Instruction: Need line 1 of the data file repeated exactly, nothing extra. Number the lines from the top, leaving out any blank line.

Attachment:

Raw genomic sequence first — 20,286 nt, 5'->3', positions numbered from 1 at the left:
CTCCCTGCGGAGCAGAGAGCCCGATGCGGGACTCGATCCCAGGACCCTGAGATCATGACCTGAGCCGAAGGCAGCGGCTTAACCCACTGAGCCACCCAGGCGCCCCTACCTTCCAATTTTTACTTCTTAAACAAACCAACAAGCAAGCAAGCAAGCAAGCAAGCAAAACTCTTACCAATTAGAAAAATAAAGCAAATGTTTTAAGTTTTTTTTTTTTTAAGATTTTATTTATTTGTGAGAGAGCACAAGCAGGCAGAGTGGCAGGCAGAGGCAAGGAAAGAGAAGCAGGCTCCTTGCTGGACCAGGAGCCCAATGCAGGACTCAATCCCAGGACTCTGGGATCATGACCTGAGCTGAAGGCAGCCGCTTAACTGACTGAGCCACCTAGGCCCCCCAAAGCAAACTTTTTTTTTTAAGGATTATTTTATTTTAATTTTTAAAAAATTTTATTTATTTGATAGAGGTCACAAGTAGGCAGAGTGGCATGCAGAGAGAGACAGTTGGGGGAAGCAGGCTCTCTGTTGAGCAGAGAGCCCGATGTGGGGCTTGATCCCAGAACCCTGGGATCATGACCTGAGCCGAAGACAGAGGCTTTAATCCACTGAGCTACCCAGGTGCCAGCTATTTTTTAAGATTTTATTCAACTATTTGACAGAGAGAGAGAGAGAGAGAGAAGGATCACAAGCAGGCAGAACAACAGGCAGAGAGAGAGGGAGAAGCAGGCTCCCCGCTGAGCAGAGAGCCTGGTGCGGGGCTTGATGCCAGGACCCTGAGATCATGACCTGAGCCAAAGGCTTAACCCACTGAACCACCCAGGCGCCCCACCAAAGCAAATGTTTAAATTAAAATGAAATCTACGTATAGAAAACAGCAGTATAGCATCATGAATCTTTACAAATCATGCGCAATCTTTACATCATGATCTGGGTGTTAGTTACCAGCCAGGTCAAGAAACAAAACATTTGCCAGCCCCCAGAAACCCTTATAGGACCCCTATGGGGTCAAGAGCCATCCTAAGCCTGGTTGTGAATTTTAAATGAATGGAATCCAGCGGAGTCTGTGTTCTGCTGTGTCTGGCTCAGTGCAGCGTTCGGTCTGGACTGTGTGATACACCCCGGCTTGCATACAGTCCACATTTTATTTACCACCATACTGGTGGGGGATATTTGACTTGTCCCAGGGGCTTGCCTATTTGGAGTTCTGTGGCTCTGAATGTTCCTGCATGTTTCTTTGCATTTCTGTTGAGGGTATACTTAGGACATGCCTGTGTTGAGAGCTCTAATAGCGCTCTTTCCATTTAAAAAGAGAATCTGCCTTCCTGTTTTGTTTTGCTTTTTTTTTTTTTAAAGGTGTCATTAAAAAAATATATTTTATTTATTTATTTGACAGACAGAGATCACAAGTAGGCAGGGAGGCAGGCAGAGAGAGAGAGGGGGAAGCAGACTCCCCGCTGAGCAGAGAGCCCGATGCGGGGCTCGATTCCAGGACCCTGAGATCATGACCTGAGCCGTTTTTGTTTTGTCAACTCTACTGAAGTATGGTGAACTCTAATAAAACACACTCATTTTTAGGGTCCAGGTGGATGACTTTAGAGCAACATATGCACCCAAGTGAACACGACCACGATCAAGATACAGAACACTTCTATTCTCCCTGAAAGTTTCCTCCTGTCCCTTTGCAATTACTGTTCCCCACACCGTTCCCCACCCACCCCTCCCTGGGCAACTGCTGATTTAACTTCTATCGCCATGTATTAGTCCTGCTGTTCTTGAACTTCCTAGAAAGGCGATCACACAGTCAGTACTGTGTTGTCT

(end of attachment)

Raw genomic sequence first — 20,286 nt, 5'->3', positions numbered from 1 at the left: